HARRISBURG — Lt. Gov. John Fetterman spent about three months road-tripping across Pennsylvania to hear how residents feel about the possibility of legalizing recreational marijuana.

Fetterman’s listening tour of all 67 counties wrapped up late last month. The Democrat, who supports legalization, reflected on his experience in an interview Tuesday. He is drafting a report on lessons learned. Separately, several legislators in the Capitol have introduced bills to allow recreational use of cannabis for adults.

This interview has been edited for length and clarity.

Question: What did you learn on the tour?

Answer: I think that this has affirmed my belief that Pennsylvanians want civil discourse on policy beliefs that they may or may not agree with. I also learned that a majority of people want it to be decriminalized and see expungement — it’s crazy to see someone’s record tarnished based on a simple nonviolent offense involving marijuana.

People said they wanted separate medical and recreational programs. They said they wanted it grown on Pennsylvania farms to create Pennsylvania jobs, and taxed to benefit Pennsylvanians. The number-one choice was property tax relief and/or fixing the roads. Pot for potholes was the joke. They also don’t want it in your corner store, so you can’t just walk into a Wawa and get marijuana. People were interested in that state store approach.

Q: What were some arguments in favor of legalizing recreational marijuana?

A: People constantly referred to it as a plant. Why do we criminalize a plant? Why is a plant considered a drug? Supporters believe that the tax revenue is important. They believe that disproportionate amount of arrests of people of color is unfair. They don’t believe that it’s appropriate to classify it like heroin and cocaine or something dangerous. They believe it belongs in the basket with alcohol and tobacco.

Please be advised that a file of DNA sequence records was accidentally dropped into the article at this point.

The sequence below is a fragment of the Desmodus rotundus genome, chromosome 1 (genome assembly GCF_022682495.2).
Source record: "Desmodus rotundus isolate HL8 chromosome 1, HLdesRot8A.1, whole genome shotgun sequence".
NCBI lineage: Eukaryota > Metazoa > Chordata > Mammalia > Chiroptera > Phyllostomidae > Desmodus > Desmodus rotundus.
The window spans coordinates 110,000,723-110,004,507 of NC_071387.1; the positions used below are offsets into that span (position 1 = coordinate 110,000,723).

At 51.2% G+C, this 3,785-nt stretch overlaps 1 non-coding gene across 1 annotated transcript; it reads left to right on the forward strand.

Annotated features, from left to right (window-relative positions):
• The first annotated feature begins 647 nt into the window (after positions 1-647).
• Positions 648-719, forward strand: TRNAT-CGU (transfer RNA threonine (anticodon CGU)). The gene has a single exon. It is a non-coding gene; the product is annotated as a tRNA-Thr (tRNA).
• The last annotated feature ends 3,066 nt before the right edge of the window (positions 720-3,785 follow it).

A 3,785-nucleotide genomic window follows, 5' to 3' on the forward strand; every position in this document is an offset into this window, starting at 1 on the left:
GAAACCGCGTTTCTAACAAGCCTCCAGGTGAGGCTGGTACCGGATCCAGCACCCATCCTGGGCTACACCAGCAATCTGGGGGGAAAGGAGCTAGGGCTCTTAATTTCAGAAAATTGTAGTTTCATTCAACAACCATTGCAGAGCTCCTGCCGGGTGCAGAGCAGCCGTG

Q: What were the arguments against legalizing recreational marijuana?

A: Some folks believe it is a gateway drug and will lead to increased driving-under-the-influence accidents and injuries. Another major concern was, by making it legal, the government was somehow condoning it. There’s concern that cannabis can harm developing brains and legalization would increase the amount of young people using it.

Q: Did any responses on the tour surprise you?

A: I wasn’t really surprised by anything except how robustly medical cannabis was embraced. It was pretty controversial, and it had taken a while before it was passed. I also found it surprising that nobody believes it’s a hard drug or should be classified as a Schedule I drug. Schedule I creates a lot of problems in respect to insurance and reimbursement for medical treatments. I could count on one hand how many people didn’t feel this way in a tour of all these counties.

Q: Do you think Pennsylvanians are more in favor of or against legalizing recreational marijuana?

A: Without a doubt, I would say a base of 65 percent of all Pennsylvanians are in favor of legalizing recreational marijuana.

Q: What are your next steps from here?

A: We promised the people of Pennsylvania two things when we proposed this. The first was going to every county, and we did that. The second part of that promise is to generate a report that will be submitted to the governor and the citizens of Pennsylvania. You’ll see the things that we heard and the places we went and our takeaways.